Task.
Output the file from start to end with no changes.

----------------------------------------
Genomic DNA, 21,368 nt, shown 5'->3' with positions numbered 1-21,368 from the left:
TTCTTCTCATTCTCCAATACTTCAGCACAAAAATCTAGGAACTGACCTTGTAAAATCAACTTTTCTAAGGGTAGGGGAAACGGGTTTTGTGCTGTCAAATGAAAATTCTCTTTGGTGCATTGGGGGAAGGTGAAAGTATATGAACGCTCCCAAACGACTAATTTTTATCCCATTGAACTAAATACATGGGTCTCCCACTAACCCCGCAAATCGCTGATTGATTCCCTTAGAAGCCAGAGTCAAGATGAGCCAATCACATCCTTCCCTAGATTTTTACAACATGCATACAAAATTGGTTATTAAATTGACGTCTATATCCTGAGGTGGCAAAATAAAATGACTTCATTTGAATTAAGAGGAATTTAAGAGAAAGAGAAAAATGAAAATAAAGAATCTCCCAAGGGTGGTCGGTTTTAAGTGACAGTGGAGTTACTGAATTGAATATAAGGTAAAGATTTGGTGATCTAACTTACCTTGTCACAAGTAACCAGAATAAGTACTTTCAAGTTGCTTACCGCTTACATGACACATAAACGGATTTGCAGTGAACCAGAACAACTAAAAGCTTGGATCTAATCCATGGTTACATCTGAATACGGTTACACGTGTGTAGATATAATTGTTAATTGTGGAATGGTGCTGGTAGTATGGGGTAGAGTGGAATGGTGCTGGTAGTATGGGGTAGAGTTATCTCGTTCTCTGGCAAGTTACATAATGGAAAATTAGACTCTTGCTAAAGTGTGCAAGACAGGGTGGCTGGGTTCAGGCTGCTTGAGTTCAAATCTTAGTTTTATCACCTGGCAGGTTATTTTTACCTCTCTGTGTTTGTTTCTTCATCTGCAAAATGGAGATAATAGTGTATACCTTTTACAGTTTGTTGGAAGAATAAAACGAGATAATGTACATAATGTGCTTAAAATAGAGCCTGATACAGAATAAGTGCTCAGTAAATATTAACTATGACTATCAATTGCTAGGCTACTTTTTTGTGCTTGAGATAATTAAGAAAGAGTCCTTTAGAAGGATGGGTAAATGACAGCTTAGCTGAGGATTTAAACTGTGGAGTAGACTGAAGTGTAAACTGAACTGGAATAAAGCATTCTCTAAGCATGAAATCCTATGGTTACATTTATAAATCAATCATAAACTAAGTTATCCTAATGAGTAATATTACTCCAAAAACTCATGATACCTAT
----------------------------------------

Genomic DNA, 21,368 nt, shown 5'->3' with positions numbered 1-21,368 from the left:
TTCTTCTCATTCTCCAATACTTCAGCACAAAAATCTAGGAACTGACCTTGTAAAATCAACTTTTCTAAGGGTAGGGGAAACGGGTTTTGTGCTGTCAAATGAAAATTCTCTTTGGTGCATTGGGGGAAGGTGAAAGTATATGAACGCTCCCAAACGACTAATTTTTATCCCATTGAACTAAATACATGGGTCTCCCACTAACCCCGCAAATCGCTGATTGATTCCCTTAGAAGCCAGAGTCAAGATGAGCCAATCACATCCTTCCCTAGATTTTTACAACATGCATACAAAATTGGTTATTAAATTGACGTCTATATCCTGAGGTGGCAAAATAAAATGACTTCATTTGAATTAAGAGGAATTTAAGAGAAAGAGAAAAATGAAAATAAAGAATCTCCCAAGGGTGGTCGGTTTTAAGTGACAGTGGAGTTACTGAATTGAATATAAGGTAAAGATTTGGTGATCTAACTTACCTTGTCACAAGTAACCAGAATAAGTACTTTCAAGTTGCTTACCGCTTACATGACACATAAACGGATTTGCAGTGAACCAGAACAACTAAAAGCTTGGATCTAATCCATGGTTACATCTGAATACGGTTACACGTGTGTAGATATAATTGTTAATTGTGGAATGGTGCTGGTAGTATGGGGTAGAGTGGAATGGTGCTGGTAGTATGGGGTAGAGTTATCTCGTTCTCTGGCAAGTTACATAATGGAAAATTAGACTCTTGCTAAAGTGTGCAAGACAGGGTGGCTGGGTTCAGGCTGCTTGAGTTCAAATCTTAGTTTTATCACCTGGCAGGTTATTTTTACCTCTCTGTGTTTGTTTCTTCATCTGCAAAATGGAGATAATAGTGTATACCTTTTACAGTTTGTTGGAAGAATAAAACGAGATAATGTACATAATGTGCTTAAAATAGAGCCTGATACAGAATAAGTGCTCAGTAAATATTAACTATGACTATCAATTGCTAGGCTACTTTTTTGTGCTTGAGATAATTAAGAAAGAGTCCTTTAGAAGGATGGGTAAATGACAGCTTAGCTGAGGATTTAAACTGTGGAGTAGACTGAAGTGTAAACTGAACTGGAATAAAGCATTCTCTAAGCATGAAATCCTATGGTTACATTTATAAATCAATCATAAACTAAGTTATCCTAATGAGTAATATTACTCCAAAAACTCATGATACCTAT